January 10, 2014
Curved screens, 4K displays and other impressive television technologies have been making a splash at this year’s CES, but some experts claim they’re not fooled by the latest developments, saying TV innovation is “stuck in a rut.” Last year, 3D was all the rage, but that has all but disappeared from the mainstream, and some say these advancements are mere distractions from the fact that watching our favorite channels and shows can be a hassle.
According to The Wall Street Journal staff writer Farhad Manjoo, “we are witnessing an industry out of ideas, a business desperately casting about in the dark for something — anything — that might persuade us to part with our money.” Those “desperate” moves are trends like 3D and 4K intended to show how cool television can be.
“It remains a big hassle to find something you want to watch, or to stream TV shows and movies without consulting a handful of remotes, or to navigate your cable system’s byzantine menus,” Manjoo writes. The fact that cable providers are unwilling to unbundle channels and TV lovers are forced to subscribe to a number of streaming services to watch their favorite shows indicates a problem in the industry that’s difficult to solve.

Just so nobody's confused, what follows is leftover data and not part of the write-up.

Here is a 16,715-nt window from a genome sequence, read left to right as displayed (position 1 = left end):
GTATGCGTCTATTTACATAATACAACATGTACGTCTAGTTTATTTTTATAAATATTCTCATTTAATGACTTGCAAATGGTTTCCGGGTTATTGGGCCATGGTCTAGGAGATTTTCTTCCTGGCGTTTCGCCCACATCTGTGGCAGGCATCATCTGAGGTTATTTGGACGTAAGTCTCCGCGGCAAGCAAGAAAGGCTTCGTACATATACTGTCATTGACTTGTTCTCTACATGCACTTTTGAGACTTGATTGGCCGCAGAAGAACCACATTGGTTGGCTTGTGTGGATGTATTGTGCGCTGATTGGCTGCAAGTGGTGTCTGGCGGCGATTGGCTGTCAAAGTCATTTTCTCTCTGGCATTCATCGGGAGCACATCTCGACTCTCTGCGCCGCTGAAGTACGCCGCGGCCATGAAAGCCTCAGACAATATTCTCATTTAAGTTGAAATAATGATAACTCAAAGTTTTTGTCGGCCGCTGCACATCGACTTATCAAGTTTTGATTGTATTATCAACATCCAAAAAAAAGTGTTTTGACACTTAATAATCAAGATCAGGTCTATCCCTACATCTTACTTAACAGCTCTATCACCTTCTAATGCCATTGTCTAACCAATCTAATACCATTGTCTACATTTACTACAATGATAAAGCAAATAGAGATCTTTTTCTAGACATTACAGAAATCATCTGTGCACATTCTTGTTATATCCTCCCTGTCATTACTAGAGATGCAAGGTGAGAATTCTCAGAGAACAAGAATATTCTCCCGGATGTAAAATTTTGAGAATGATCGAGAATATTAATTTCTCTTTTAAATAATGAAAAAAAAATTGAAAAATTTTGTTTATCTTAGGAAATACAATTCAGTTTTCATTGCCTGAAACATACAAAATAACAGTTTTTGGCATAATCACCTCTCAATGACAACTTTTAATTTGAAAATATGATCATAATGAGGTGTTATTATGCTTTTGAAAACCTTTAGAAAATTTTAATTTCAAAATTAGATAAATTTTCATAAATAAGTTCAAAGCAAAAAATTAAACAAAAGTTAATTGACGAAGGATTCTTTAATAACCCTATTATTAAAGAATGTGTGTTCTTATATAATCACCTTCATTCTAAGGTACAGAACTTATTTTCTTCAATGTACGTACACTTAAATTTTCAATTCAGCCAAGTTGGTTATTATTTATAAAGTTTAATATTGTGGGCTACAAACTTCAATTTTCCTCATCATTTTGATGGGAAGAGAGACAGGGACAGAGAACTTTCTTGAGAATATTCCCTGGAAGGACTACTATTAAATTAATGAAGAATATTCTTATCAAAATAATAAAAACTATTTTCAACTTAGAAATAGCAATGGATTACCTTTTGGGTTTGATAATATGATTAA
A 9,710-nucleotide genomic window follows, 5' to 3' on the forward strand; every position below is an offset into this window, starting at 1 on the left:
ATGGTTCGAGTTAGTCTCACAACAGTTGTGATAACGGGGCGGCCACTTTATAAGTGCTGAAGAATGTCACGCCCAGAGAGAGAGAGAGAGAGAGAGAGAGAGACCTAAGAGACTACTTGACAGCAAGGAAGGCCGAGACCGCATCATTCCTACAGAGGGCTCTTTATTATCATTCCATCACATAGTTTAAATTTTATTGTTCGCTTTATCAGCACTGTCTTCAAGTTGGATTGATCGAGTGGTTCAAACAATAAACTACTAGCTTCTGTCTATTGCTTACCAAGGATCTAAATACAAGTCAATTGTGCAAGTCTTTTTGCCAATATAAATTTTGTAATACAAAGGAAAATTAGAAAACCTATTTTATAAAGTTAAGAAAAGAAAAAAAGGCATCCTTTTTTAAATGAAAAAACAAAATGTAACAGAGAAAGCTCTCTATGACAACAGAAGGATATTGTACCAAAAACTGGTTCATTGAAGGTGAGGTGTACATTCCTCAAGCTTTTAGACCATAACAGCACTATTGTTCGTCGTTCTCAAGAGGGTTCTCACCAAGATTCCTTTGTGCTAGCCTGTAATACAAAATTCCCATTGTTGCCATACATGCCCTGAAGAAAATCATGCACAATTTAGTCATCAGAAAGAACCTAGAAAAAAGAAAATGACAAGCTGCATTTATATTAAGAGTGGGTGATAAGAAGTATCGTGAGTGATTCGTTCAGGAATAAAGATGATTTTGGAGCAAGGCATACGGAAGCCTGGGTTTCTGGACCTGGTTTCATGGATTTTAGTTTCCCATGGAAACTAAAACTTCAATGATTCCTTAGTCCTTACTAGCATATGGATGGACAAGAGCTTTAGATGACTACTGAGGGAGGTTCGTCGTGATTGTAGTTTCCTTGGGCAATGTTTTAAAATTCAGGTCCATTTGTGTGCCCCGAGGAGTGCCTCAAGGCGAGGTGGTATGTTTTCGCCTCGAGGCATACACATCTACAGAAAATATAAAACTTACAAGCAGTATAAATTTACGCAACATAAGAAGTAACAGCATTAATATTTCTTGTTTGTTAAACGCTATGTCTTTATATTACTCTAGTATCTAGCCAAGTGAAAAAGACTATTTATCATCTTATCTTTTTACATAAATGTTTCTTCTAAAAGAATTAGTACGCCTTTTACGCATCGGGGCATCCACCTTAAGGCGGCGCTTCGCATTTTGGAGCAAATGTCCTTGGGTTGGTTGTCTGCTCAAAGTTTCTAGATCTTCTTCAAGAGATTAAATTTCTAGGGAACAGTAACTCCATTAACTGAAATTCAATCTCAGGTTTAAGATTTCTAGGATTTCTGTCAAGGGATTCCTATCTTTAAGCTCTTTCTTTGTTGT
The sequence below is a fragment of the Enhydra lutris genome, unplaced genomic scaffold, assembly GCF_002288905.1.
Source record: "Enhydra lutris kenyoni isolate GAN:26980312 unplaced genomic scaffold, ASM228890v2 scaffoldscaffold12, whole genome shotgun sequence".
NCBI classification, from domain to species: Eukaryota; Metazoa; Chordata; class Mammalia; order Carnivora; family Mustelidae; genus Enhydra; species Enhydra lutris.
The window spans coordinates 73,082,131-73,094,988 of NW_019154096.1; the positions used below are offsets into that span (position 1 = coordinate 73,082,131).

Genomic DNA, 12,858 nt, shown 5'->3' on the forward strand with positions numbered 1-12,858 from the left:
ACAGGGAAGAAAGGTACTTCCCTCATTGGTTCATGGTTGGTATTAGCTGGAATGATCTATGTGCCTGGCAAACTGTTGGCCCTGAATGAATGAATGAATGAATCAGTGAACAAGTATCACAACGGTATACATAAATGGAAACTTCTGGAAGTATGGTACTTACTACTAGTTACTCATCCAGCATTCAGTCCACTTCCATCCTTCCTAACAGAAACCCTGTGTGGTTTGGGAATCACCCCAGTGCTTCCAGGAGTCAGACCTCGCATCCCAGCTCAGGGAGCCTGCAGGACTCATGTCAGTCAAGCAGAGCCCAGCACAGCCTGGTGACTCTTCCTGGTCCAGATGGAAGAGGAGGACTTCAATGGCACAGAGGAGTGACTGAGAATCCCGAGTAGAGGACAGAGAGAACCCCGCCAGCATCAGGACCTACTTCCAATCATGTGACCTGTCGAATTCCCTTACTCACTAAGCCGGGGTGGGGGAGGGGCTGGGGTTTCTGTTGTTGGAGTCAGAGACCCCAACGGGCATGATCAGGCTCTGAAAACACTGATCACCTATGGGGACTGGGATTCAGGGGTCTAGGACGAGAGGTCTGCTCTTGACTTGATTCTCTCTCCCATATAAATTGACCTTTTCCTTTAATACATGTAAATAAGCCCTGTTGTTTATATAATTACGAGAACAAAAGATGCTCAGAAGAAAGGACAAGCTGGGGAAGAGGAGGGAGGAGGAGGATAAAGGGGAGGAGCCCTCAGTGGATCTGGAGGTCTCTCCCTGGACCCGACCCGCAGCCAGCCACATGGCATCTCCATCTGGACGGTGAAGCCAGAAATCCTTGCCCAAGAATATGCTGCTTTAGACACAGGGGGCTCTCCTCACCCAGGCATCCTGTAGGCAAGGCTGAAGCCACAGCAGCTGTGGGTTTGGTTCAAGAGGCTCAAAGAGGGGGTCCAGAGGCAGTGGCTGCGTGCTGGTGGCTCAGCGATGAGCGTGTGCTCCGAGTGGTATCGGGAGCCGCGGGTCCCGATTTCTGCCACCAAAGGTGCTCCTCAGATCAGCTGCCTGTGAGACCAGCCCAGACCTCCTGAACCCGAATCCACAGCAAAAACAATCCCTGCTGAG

TV manufacturers, Manjoo says, aren’t able to make deals with entertainment companies, “which would be necessary to fix the problem of having to subscribe to many services in order to watch everything that you would like.” Aside from expensive efforts like that of Microsoft’s with the Xbox One, the issue of bundled channels and their unappealing subscription costs are in the hands of a select few.
As for 4K content, Manjoo says, entertainment companies don’t have enough incentive to produce it. “But without much content, there’s little reason to buy a 4K TV.” If 4K is really going to take off like everyone says it well, consumers best wait a couple of years to buy a cheaper display — and in the meantime hope cable and streaming providers come up with better content delivery systems.